How to Explain Frequent Job Changes to an Employer?

Although employees are in favour of the practise of frequent job changes, employers, on the other hand, see it as an inability to be engaged and a risk of losing new arrivals too quickly.

57% of Canadian workers believe that changing jobs on a regular basis can be beneficial, especially in terms of salary. At the same time, 59% of employers say that they would be unlikely to give a chance to a candidate who frequently moves from one job to another since they want to avoid the risk of losing them in the future, at a time when loyalty is a major problem for companies, especially in sectors where there is a shortage of talent. This is what is revealed by a Robert Half study, which also notes that younger professionals are more likely to change jobs often and that companies with more than 1,000 people are more reticent than others to recruit these persons who are considered unstable.

CV, letter, interview – a practise that sells yourself

If you are looking for a job, a few tips can help you justify your frequent job changes or even turn them into an argument.

The first step is the CV. Instead of opting for chronological order, rather put forward your skills and accomplishments. Specify only the experience relevant to the position you are aiming for – there’s no point noting that you were briefly looking after children between two marketing assignments!

The second step is the cover letter. Avoid saying anything negative to explain your frequent job changes (dismissal, not getting along with your supervisor, salary too low) and rather stick to the positive side: you took the best of many employers and acquired a number of skills and qualities that someone with a more linear career path does not have. You are more adaptable, have broader knowledge on how all kinds of companies operate, have developed a large network of contacts who will be of service to you in your next position… There are so many things that can be put forward to successfully get to the next step.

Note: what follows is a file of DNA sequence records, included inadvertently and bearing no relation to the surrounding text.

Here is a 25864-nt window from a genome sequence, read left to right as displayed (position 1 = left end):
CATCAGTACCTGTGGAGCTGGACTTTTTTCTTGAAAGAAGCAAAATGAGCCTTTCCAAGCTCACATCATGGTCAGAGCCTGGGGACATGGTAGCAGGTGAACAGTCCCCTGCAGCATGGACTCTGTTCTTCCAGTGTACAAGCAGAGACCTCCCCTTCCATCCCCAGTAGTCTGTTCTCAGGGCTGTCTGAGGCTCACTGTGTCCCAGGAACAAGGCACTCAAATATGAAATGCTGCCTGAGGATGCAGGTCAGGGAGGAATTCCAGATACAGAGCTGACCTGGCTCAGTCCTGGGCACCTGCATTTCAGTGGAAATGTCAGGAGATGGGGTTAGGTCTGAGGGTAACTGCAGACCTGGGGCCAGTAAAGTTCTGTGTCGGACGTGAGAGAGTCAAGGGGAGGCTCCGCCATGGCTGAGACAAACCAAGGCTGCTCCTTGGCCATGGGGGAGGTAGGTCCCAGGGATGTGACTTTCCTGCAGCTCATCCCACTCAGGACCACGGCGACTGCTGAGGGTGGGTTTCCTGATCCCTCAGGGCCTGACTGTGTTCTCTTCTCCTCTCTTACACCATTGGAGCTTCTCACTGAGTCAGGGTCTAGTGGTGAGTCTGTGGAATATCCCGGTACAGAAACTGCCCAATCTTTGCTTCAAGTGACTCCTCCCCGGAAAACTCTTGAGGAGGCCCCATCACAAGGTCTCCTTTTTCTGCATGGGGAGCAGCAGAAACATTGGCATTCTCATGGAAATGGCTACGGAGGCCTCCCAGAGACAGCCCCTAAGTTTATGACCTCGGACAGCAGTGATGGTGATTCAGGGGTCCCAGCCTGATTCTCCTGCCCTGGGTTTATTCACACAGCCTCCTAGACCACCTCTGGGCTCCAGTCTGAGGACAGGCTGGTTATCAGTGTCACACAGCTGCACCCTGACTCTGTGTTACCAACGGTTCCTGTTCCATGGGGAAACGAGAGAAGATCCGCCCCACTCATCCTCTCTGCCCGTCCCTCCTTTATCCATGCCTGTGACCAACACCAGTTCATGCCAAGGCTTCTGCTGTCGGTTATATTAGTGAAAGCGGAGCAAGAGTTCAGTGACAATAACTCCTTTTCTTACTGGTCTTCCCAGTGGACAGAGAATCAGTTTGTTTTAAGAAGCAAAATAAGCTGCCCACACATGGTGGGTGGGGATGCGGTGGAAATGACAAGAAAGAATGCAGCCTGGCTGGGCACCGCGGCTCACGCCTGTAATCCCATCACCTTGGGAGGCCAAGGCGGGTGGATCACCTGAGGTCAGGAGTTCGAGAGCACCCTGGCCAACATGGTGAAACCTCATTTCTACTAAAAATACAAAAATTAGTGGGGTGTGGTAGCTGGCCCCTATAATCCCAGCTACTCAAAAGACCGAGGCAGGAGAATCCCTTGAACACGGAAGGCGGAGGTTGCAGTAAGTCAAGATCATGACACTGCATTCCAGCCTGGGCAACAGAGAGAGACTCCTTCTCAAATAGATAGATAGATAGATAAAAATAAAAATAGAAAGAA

Which is the interview. The key here is preparation – you know perfectly well that your interviewer is going to ask you about the gaps in your CV, any inconsistencies, and about this tendency you have to quickly get bored with a company. Have the answers to these questions and know how to reassure him. You will have to convince him that you have every intention to stay on in his company, that he will not be needing to look for someone to replace you within a few months. Explain your ambitions for promotion after you have first researched the company to make sure it is feasible with this employer. Make it clear that these various positions you have held have allowed you to acquire transferable skills and be armed with references from your former bosses who will be able to confirm this know-how and self-knowledge.

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